Florida State was picked as the likely overall ACC winner on 104 of 112 ballots cast. The Seminoles were picked to finish atop the Atlantic Division by 109 voters and amassed 780 total points. Clemson received the remaining three-first-place votes and placed second with 660. ACC newcomer Louisville placed third at 564, followed by Syracuse (368), NC State (326), Boston College (301) and Wake Forest (136).

Miami’s 26 first-place votes placed third among Coastal Division teams, but the Hurricanes’ 614 total points led overall. Defending division champion Duke received 33 first-place votes and finished with 597 points, followed by Virginia Tech with 571 points and 23 first-place votes. North Carolina was just behind in fourth place with 570 points and 27 first-place votes, followed by Georgia Tech (322 with one first place vote), Pitt (319 with two first-place votes) and Virginia (142).

Winston is one of 15 returning starters for Florida State, which seeks its third straight ACC title. The Seminoles own 14 ACC football championships in 23 seasons as a conference member, tying Clemson for most league titles all-time.

This marks the third time in four years that the Seminoles have led the ACC media preseason voting. Florida State was also voted first in 2011 and 2012, and in each of its first 14 seasons after joining the ACC (1992 through 2005).

Winston led the preseason ACC Player of the Year balloting with 99 votes, followed by Clemson defensive end Vic Beasley with six. Duke wide receiver Jamison Crowder, Miami running back Duke Johnson and Virginia Tech quarterback Brenden Motley received one vote apiece.

Last season saw Winston, of Bessemer, Alabama, become the youngest player to win the Heisman Trophy (19 years, 342 days) and just the second freshman to receive the honor. A dazzling playmaker, he led the Seminoles to a 14-0 record and engineered the game-winning drive in a 34-31 win over Auburn in the 2013 VIZIO BCS National Championship Game.

Named the offensive MVP of the national title game, Winston also received the Davey O’Brien Award and the Manning Award as the nation’s best quarterback after setting national freshman records for passing yards (4,057) and touchdown passed (40) in 2013. His pass efficiency rating of 184.8 set an ACC record and led the nation.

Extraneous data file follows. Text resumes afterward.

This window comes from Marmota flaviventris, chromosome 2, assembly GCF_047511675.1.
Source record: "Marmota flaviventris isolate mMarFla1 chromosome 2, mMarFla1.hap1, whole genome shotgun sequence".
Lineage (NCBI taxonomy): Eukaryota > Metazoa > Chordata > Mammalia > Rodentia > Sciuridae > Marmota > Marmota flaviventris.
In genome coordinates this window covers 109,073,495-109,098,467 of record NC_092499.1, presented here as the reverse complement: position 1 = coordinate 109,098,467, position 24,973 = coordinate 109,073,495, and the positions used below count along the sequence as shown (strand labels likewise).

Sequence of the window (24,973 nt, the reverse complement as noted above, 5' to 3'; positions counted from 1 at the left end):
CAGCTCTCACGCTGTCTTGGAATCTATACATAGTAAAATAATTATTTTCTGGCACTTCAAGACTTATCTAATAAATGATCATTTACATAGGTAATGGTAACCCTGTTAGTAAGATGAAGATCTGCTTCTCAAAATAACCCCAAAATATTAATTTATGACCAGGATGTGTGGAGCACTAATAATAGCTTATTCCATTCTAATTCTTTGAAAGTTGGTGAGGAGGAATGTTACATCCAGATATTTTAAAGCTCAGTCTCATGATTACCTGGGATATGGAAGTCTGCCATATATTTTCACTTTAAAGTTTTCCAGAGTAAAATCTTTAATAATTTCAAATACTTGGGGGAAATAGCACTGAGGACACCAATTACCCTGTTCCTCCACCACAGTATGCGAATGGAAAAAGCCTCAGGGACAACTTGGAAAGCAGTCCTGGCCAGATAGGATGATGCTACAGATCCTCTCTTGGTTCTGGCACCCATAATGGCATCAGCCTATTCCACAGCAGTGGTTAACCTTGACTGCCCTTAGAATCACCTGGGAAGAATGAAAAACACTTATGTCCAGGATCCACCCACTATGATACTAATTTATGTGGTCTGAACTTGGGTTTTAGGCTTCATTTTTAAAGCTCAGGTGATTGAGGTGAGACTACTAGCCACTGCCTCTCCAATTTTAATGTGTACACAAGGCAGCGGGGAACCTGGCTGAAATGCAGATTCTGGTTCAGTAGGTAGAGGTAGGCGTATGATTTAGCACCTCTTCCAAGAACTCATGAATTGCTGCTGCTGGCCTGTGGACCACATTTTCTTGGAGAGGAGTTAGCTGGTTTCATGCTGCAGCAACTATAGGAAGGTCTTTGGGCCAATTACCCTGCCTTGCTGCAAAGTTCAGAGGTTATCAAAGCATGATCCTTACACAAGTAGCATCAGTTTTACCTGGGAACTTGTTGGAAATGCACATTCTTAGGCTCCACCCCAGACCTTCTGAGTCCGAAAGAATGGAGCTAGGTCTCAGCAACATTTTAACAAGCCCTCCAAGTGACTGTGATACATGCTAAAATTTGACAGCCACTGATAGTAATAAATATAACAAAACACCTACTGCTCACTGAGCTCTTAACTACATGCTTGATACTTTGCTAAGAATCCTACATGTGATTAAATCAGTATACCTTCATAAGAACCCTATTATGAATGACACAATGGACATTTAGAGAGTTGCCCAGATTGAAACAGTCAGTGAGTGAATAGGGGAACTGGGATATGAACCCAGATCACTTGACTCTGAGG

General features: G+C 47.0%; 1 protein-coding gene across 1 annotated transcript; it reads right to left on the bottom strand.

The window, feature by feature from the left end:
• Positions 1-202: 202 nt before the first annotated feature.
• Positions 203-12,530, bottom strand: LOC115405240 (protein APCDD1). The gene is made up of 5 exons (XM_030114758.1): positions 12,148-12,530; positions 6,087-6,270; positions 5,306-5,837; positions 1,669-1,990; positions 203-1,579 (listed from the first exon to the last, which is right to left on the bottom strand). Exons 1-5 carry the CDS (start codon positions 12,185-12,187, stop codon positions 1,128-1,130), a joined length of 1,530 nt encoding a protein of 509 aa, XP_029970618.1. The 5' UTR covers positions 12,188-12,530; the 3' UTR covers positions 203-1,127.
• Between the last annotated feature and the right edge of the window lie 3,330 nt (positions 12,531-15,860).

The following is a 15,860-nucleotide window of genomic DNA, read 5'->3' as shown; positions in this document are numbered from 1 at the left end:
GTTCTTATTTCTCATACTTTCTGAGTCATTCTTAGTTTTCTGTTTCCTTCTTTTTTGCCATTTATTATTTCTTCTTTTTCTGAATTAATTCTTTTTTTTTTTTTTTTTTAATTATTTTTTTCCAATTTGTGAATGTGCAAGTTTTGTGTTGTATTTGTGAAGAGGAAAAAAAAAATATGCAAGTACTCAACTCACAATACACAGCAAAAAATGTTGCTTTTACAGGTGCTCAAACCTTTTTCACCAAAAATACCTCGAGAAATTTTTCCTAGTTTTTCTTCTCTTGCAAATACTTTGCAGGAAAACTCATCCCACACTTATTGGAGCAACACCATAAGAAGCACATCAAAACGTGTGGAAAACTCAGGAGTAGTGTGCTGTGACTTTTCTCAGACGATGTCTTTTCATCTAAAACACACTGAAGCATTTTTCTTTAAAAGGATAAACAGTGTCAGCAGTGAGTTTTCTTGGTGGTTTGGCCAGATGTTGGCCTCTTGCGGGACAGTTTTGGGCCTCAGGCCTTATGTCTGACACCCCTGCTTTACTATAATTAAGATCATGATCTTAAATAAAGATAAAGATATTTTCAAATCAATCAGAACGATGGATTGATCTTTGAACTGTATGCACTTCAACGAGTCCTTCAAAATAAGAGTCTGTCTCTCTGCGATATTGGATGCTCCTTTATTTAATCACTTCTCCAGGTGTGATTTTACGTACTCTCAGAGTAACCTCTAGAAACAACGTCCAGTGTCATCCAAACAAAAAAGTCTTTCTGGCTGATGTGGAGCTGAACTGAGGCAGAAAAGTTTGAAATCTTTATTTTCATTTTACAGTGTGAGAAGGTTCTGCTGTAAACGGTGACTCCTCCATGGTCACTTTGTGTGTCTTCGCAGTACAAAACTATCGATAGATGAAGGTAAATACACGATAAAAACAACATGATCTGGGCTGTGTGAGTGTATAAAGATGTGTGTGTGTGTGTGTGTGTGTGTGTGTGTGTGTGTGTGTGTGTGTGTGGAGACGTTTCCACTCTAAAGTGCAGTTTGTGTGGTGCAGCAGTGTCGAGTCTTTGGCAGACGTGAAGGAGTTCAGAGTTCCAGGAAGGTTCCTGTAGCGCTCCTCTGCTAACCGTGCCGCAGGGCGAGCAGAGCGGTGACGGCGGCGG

ACC Championship Votes

1. Florida State – 104

2. Clemson – 2

3. Virginia Tech – 2

(4 voters made no selection)

Atlantic Division

(First place votes in parenthesis)

1. Florida State (109) – 780

2. Clemson (3) – 660

3. Louisville – 564

4. Syracuse – 368

5. NC State – 326

6. Boston College – 301

7. Wake Forest – 136

Coastal Division

(First place votes in parenthesis)

1. Miami (26) – 614

2. Duke (33) – 597

3. Virginia Tech (23) – 571

4. North Carolina (27) – 570

5. Georgia Tech (1) – 322

6. Pitt (2) -319

7. Virginia -142

ACC Player of the Year

1. Jameis Winston, QB, Florida State – 99

2. Vic Beasley, DE, Clemson – 6

3. Duke Johnson, RB, Miami – 1

4. Jamison Crowder, WR, Duke – 1

5. Brenden Motley, QB, Virginia Tech -1

(4 voters made no selection)

With Anthony Boone's play this spring, it may not be essential to take a QB in 2012.

Turnover Margin: Room for Improvement in 2014

Anthony Boone 4-22-2011Organizational leaders are always looking to improve performance. This is true of football coaches as well as corporate CEOs, public administrators and small business owners. Critical self analysis is a vital step in performance improvement. While it is important to emphasize positives, identifying negatives is mandatory.